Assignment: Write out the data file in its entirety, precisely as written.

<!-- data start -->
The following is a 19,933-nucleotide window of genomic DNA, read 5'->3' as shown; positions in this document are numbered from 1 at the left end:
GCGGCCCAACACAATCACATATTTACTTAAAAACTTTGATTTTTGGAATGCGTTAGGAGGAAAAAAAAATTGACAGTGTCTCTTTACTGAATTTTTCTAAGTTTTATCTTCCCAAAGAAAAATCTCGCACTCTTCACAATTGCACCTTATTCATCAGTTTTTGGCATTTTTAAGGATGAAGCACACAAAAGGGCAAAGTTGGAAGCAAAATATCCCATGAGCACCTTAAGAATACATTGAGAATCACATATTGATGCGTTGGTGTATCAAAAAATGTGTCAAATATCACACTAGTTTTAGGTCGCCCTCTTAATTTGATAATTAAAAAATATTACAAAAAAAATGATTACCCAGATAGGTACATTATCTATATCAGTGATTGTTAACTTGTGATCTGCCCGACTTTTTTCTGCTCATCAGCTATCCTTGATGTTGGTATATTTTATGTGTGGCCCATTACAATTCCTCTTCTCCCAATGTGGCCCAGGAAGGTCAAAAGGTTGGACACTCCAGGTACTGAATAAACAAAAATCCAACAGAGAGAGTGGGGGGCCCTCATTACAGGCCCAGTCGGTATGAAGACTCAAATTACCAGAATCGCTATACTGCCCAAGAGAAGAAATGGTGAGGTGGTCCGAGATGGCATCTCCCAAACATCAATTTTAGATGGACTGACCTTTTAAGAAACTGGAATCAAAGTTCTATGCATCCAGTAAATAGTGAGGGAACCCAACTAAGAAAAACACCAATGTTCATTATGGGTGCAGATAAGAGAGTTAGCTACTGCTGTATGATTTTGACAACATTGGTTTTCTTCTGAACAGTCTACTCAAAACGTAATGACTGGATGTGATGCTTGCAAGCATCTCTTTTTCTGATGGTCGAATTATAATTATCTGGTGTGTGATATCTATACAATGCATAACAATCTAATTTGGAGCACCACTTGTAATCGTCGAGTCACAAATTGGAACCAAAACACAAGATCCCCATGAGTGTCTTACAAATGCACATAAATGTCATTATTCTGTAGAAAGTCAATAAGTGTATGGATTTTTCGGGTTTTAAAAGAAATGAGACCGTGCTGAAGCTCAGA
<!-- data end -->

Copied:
The following is a 19,933-nucleotide window of genomic DNA, read 5'->3' as shown; positions in this document are numbered from 1 at the left end:
GCGGCCCAACACAATCACATATTTACTTAAAAACTTTGATTTTTGGAATGCGTTAGGAGGAAAAAAAAATTGACAGTGTCTCTTTACTGAATTTTTCTAAGTTTTATCTTCCCAAAGAAAAATCTCGCACTCTTCACAATTGCACCTTATTCATCAGTTTTTGGCATTTTTAAGGATGAAGCACACAAAAGGGCAAAGTTGGAAGCAAAATATCCCATGAGCACCTTAAGAATACATTGAGAATCACATATTGATGCGTTGGTGTATCAAAAAATGTGTCAAATATCACACTAGTTTTAGGTCGCCCTCTTAATTTGATAATTAAAAAATATTACAAAAAAAATGATTACCCAGATAGGTACATTATCTATATCAGTGATTGTTAACTTGTGATCTGCCCGACTTTTTTCTGCTCATCAGCTATCCTTGATGTTGGTATATTTTATGTGTGGCCCATTACAATTCCTCTTCTCCCAATGTGGCCCAGGAAGGTCAAAAGGTTGGACACTCCAGGTACTGAATAAACAAAAATCCAACAGAGAGAGTGGGGGGCCCTCATTACAGGCCCAGTCGGTATGAAGACTCAAATTACCAGAATCGCTATACTGCCCAAGAGAAGAAATGGTGAGGTGGTCCGAGATGGCATCTCCCAAACATCAATTTTAGATGGACTGACCTTTTAAGAAACTGGAATCAAAGTTCTATGCATCCAGTAAATAGTGAGGGAACCCAACTAAGAAAAACACCAATGTTCATTATGGGTGCAGATAAGAGAGTTAGCTACTGCTGTATGATTTTGACAACATTGGTTTTCTTCTGAACAGTCTACTCAAAACGTAATGACTGGATGTGATGCTTGCAAGCATCTCTTTTTCTGATGGTCGAATTATAATTATCTGGTGTGTGATATCTATACAATGCATAACAATCTAATTTGGAGCACCACTTGTAATCGTCGAGTCACAAATTGGAACCAAAACACAAGATCCCCATGAGTGTCTTACAAATGCACATAAATGTCATTATTCTGTAGAAAGTCAATAAGTGTATGGATTTTTCGGGTTTTAAAAGAAATGAGACCGTGCTGAAGCTCAGA